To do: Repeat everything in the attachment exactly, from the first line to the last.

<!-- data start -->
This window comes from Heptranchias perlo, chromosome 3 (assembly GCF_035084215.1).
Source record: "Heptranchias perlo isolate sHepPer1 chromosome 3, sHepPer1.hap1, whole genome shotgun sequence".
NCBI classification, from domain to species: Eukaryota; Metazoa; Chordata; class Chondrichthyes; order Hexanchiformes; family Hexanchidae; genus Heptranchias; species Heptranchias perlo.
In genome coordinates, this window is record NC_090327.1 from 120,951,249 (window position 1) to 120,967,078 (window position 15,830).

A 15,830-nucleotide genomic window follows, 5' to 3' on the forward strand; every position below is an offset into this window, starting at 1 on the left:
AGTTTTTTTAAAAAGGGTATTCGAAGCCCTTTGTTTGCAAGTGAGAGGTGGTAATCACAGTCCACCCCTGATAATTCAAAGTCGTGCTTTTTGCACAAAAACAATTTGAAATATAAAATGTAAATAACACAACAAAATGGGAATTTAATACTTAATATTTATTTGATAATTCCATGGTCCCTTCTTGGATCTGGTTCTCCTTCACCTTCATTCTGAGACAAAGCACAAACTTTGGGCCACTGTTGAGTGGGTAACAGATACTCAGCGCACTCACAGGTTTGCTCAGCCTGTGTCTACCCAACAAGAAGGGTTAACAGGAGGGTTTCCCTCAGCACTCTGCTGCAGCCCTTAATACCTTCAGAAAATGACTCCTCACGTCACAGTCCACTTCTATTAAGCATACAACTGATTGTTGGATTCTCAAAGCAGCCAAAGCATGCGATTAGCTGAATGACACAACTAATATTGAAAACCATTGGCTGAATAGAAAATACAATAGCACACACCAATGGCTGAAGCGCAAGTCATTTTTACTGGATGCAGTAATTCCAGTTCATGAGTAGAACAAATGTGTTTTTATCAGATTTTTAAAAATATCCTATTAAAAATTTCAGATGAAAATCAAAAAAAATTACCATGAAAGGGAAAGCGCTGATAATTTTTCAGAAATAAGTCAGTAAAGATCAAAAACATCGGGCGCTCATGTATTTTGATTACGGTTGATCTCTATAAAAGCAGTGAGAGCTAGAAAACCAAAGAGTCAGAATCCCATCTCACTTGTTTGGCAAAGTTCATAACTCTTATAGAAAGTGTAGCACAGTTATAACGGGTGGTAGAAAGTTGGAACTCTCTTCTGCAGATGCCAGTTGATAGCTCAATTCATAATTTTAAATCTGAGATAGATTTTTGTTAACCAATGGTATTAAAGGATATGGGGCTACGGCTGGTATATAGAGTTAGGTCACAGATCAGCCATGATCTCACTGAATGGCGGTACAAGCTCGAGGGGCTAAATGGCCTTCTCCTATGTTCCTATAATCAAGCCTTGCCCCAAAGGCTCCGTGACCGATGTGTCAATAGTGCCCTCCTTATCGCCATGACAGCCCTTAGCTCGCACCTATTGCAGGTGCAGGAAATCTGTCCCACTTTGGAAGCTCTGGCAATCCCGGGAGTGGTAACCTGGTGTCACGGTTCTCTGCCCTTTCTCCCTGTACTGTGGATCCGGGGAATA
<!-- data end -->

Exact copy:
This window comes from Heptranchias perlo, chromosome 3 (assembly GCF_035084215.1).
Source record: "Heptranchias perlo isolate sHepPer1 chromosome 3, sHepPer1.hap1, whole genome shotgun sequence".
NCBI classification, from domain to species: Eukaryota; Metazoa; Chordata; class Chondrichthyes; order Hexanchiformes; family Hexanchidae; genus Heptranchias; species Heptranchias perlo.
In genome coordinates, this window is record NC_090327.1 from 120,951,249 (window position 1) to 120,967,078 (window position 15,830).

A 15,830-nucleotide genomic window follows, 5' to 3' on the forward strand; every position below is an offset into this window, starting at 1 on the left:
AGTTTTTTTAAAAAGGGTATTCGAAGCCCTTTGTTTGCAAGTGAGAGGTGGTAATCACAGTCCACCCCTGATAATTCAAAGTCGTGCTTTTTGCACAAAAACAATTTGAAATATAAAATGTAAATAACACAACAAAATGGGAATTTAATACTTAATATTTATTTGATAATTCCATGGTCCCTTCTTGGATCTGGTTCTCCTTCACCTTCATTCTGAGACAAAGCACAAACTTTGGGCCACTGTTGAGTGGGTAACAGATACTCAGCGCACTCACAGGTTTGCTCAGCCTGTGTCTACCCAACAAGAAGGGTTAACAGGAGGGTTTCCCTCAGCACTCTGCTGCAGCCCTTAATACCTTCAGAAAATGACTCCTCACGTCACAGTCCACTTCTATTAAGCATACAACTGATTGTTGGATTCTCAAAGCAGCCAAAGCATGCGATTAGCTGAATGACACAACTAATATTGAAAACCATTGGCTGAATAGAAAATACAATAGCACACACCAATGGCTGAAGCGCAAGTCATTTTTACTGGATGCAGTAATTCCAGTTCATGAGTAGAACAAATGTGTTTTTATCAGATTTTTAAAAATATCCTATTAAAAATTTCAGATGAAAATCAAAAAAAATTACCATGAAAGGGAAAGCGCTGATAATTTTTCAGAAATAAGTCAGTAAAGATCAAAAACATCGGGCGCTCATGTATTTTGATTACGGTTGATCTCTATAAAAGCAGTGAGAGCTAGAAAACCAAAGAGTCAGAATCCCATCTCACTTGTTTGGCAAAGTTCATAACTCTTATAGAAAGTGTAGCACAGTTATAACGGGTGGTAGAAAGTTGGAACTCTCTTCTGCAGATGCCAGTTGATAGCTCAATTCATAATTTTAAATCTGAGATAGATTTTTGTTAACCAATGGTATTAAAGGATATGGGGCTACGGCTGGTATATAGAGTTAGGTCACAGATCAGCCATGATCTCACTGAATGGCGGTACAAGCTCGAGGGGCTAAATGGCCTTCTCCTATGTTCCTATAATCAAGCCTTGCCCCAAAGGCTCCGTGACCGATGTGTCAATAGTGCCCTCCTTATCGCCATGACAGCCCTTAGCTCGCACCTATTGCAGGTGCAGGAAATCTGTCCCACTTTGGAAGCTCTGGCAATCCCGGGAGTGGTAACCTGGTGTCACGGTTCTCTGCCCTTTCTCCCTGTACTGTGGATCCGGGGAATA